• Wed. Jul 24th, 2024

27 Wagons Full of Cotton, Greenside

BySimon Fern

Aug 9, 2016

Visually the play was very well put together, with clear attention to creating an authentic atmosphere within the cramped space the venue afforded.  However, vocal characterization was a key fault in the production. Accents wandered back and forth across the Atlantic with an inconsistency that undermined the lines being delivered. There is simply no reason that a production has to attempt to imitate foreign accents unless they are entirely comfortable and capable of doing so. Tennessee Williams’ had a way of playing between the microcosmic and universal, examining the minutiae of social relations between close families in tight, tough situations. These interpersonal relations transcend cultural barriers and could very well have been conveyed through the actors’ native accents instead.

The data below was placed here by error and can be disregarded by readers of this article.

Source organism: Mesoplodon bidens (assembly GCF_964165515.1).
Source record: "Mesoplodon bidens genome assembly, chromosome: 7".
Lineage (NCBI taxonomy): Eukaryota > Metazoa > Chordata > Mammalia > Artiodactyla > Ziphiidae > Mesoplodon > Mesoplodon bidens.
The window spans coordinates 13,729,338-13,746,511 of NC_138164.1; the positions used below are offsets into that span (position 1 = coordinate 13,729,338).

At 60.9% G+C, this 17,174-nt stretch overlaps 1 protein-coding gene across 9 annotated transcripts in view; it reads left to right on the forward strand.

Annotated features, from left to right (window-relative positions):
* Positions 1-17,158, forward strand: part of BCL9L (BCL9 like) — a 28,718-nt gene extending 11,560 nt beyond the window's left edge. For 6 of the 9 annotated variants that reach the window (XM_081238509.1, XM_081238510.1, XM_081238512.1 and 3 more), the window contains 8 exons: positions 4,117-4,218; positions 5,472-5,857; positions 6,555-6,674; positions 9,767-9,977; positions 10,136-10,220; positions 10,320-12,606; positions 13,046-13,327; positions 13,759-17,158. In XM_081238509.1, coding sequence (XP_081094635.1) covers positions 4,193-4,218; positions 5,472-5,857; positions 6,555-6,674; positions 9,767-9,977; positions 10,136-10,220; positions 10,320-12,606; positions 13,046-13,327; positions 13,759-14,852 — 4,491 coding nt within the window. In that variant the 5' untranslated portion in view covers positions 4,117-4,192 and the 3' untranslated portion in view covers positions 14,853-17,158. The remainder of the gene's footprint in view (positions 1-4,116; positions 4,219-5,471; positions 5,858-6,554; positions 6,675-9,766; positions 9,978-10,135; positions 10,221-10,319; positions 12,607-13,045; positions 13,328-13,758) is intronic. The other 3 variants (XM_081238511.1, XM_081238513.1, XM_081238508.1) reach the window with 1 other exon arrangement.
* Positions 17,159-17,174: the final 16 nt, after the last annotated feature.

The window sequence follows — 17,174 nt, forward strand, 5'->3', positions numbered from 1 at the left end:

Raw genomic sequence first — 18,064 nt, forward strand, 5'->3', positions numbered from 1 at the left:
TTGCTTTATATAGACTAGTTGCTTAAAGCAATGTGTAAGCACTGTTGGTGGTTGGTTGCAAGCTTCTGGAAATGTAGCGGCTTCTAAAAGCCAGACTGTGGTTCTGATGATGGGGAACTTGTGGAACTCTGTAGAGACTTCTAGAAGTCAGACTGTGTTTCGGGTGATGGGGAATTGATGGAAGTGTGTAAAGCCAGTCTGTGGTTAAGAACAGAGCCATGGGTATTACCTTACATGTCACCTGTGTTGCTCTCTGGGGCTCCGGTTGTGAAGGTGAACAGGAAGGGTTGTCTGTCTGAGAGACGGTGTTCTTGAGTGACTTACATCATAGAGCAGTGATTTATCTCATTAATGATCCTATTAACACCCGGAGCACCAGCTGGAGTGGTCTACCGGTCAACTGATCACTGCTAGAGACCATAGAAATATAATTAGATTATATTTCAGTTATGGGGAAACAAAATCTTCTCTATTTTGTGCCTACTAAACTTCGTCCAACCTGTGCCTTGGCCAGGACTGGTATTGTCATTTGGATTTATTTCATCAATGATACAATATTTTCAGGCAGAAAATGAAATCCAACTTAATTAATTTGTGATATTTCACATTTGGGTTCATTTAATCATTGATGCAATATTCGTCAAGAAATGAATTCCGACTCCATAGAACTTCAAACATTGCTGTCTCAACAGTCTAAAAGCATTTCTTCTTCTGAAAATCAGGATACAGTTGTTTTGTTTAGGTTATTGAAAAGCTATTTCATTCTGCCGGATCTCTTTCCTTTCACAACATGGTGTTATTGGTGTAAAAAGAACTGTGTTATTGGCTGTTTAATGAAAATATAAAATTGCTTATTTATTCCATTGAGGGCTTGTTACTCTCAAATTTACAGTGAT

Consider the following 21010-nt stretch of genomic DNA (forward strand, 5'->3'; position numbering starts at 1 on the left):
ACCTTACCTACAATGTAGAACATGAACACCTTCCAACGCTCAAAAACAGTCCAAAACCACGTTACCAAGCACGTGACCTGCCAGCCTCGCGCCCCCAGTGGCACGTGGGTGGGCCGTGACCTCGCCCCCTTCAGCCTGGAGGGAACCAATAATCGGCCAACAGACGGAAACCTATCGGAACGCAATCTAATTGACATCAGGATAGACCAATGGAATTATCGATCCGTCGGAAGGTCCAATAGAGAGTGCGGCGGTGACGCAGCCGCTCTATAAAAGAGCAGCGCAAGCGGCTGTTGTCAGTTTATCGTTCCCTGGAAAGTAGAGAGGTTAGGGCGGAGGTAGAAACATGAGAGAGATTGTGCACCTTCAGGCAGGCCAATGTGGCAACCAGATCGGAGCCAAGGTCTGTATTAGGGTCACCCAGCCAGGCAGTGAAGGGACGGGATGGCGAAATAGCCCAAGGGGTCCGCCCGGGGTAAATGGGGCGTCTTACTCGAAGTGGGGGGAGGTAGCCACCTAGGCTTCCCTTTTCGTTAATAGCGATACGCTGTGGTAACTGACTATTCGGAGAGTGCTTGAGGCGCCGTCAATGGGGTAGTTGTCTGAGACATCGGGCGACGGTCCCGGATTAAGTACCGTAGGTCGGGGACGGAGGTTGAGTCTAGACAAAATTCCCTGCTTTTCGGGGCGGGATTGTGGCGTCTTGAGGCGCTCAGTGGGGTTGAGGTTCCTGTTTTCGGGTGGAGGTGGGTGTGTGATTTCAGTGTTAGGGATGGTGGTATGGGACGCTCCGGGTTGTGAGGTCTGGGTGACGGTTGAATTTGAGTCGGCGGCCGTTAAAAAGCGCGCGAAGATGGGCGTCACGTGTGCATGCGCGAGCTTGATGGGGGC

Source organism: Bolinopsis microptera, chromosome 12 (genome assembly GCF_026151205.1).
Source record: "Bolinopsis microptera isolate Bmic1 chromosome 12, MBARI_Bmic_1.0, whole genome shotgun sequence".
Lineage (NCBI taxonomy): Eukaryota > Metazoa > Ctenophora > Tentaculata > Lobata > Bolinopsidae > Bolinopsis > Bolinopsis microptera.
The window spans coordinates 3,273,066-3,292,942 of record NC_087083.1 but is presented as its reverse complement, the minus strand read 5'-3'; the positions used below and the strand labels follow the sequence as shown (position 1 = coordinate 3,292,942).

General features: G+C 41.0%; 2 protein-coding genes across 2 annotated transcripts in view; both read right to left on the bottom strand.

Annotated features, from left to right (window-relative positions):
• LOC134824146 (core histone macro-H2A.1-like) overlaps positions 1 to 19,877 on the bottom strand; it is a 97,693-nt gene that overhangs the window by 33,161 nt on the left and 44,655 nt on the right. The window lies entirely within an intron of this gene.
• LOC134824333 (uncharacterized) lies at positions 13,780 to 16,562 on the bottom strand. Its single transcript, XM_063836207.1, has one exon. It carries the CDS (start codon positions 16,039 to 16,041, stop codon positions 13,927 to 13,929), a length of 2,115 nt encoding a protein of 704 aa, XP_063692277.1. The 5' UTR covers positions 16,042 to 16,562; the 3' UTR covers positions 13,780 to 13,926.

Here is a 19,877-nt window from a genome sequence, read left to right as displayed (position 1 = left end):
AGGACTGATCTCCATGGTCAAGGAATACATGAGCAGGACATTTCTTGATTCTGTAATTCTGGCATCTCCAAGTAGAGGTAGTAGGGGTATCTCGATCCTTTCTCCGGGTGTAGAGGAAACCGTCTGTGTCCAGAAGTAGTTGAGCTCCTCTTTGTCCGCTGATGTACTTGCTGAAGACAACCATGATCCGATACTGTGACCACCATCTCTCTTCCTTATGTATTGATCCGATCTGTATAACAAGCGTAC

The production was clearly promising and as it moved into the final scenes the cast’s performance measurably improved. With some refinement, and maybe paying more attention to the way emotions and tension are physically represented, this could well be a great play. Looking into the company it seems that this is their first appearance at the Fringe, and with that in mind it’s a great debut for a small troupe.

By Simon Fern

President 2016-2017 Comment Editor (2015-2016) Fringe Theatre and Dance Editor (2016) 4th Year History and English Literature student.

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